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Forthcoming articles
  1. Matteo Bianchin (forthcoming). From Joint Attention to Communicative Action Some Remarks on Critical Theory, Social Ontology and Cognitive Science. Philosophy and Social Criticism:0191453714556693.
    In this article I consider the relevance of Tomasello’s work on social cognition to the theory of communicative action. I argue that some revisions are needed to cope with Tomasello’s results, but they do not affect the core of the theory. Moreover, they arguably reinforce both its explanatory power and the plausibility of its normative claims. I proceed in three steps. First, I compare and contrast Tomasello’s views on the ontogeny of human social cognition with the main tenets of Habermas’ (...)
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  2. C. Bottici (forthcoming). Democracy and the Spectacle: On Rousseau's Homeopathic Strategy. Philosophy and Social Criticism:0191453714559535.
    Rousseau maintains that the spectacle isolates us at the very same moment when it brings us together. This article argues that this striking remark must be understood within the more general framework of a critique of the spectacular nature of modern society. But if the spectacle is not simply an occasional form of entertainment, but a social relationship that pervades modern society as a whole, how can we escape from it? Rousseau’s homeopathic strategy, according to which we should fight an (...)
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  3. D. Chatterjee (forthcoming). Deciding on Preventive War: Amartya Sen's Idea of Justice. Philosophy and Social Criticism:0191453714553498.
    In this article I present a critique of the moral permissibility of preventive war. Preventive intervention is a murky issue in the just-war thinking, so just-war doctrine does not provide moral clarity in this debate. By invoking the concept of a just peace, I discuss prevention from a non-interventionist perspective and show how it can be an effective measure for national security and humanitarian policies. I draw on Amartya Sen’s idea of justice to reconstruct a justice-based, non-interventionist platform where, instead (...)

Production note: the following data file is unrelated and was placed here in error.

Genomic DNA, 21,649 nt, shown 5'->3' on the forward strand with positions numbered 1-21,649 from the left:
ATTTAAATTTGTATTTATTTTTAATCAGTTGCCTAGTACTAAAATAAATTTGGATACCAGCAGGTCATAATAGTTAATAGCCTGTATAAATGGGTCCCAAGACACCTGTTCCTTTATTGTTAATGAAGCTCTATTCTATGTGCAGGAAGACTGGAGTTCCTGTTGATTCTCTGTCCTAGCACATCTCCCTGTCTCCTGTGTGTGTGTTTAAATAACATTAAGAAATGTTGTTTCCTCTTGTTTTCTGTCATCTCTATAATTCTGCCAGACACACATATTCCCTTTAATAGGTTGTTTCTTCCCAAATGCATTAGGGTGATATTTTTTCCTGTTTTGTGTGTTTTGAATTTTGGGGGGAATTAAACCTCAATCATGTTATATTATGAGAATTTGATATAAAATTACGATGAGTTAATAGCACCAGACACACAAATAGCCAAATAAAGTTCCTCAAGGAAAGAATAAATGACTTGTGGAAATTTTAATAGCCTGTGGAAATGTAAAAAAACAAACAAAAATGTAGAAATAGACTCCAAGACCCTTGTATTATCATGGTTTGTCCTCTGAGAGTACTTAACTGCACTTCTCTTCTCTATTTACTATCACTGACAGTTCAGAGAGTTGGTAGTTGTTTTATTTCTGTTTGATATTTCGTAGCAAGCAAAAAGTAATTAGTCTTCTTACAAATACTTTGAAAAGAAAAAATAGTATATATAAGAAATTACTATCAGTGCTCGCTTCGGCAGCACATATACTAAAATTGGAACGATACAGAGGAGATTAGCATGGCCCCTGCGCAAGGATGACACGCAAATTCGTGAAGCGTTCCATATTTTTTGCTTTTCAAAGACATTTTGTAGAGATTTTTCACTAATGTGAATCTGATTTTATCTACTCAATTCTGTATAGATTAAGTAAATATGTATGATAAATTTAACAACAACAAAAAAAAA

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  4. E. Daly (forthcoming). Republican Deliberation and Symbolic Violence in Rousseau and Bourdieu. Philosophy and Social Criticism:0191453714554026.
    Deliberation is widely viewed as being intrinsic to republican citizenship. Neo-Roman republicans such as Philip Pettit value deliberation primarily for its role in rendering coercive political authority non-arbitrary and thus non-dominating. Accordingly, a deliberative public sphere is seen as necessary to foil domination in politics. In this article, I consider a countervailing view shared by two otherwise very different theorists – Pierre Bourdieu and Jean-Jacques Rousseau. In Bourdieu’s account of social practice, deliberation can harbour subtle forms of symbolic violence (and (...)
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  5. M. Forstater (forthcoming). Working for a Better World: Cataloging Arguments for the Right to Employment. Philosophy and Social Criticism:0191453714553500.